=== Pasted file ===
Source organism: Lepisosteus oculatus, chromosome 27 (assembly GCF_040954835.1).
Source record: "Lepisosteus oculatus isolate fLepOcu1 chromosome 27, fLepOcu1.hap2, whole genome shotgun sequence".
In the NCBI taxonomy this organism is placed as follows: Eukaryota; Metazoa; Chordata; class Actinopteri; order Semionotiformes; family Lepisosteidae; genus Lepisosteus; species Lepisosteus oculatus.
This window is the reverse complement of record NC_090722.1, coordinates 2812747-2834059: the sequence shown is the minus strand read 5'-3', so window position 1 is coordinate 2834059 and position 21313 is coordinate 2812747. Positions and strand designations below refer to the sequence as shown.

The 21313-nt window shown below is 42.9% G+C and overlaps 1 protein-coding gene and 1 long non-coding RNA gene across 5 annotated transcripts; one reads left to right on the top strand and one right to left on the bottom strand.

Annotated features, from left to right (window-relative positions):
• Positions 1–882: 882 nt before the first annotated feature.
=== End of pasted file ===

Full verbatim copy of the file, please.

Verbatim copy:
Source organism: Lepisosteus oculatus, chromosome 27 (assembly GCF_040954835.1).
Source record: "Lepisosteus oculatus isolate fLepOcu1 chromosome 27, fLepOcu1.hap2, whole genome shotgun sequence".
In the NCBI taxonomy this organism is placed as follows: Eukaryota; Metazoa; Chordata; class Actinopteri; order Semionotiformes; family Lepisosteidae; genus Lepisosteus; species Lepisosteus oculatus.
This window is the reverse complement of record NC_090722.1, coordinates 2812747-2834059: the sequence shown is the minus strand read 5'-3', so window position 1 is coordinate 2834059 and position 21313 is coordinate 2812747. Positions and strand designations below refer to the sequence as shown.

The 21313-nt window shown below is 42.9% G+C and overlaps 1 protein-coding gene and 1 long non-coding RNA gene across 5 annotated transcripts; one reads left to right on the top strand and one right to left on the bottom strand.

Annotated features, from left to right (window-relative positions):
• Positions 1–882: 882 nt before the first annotated feature.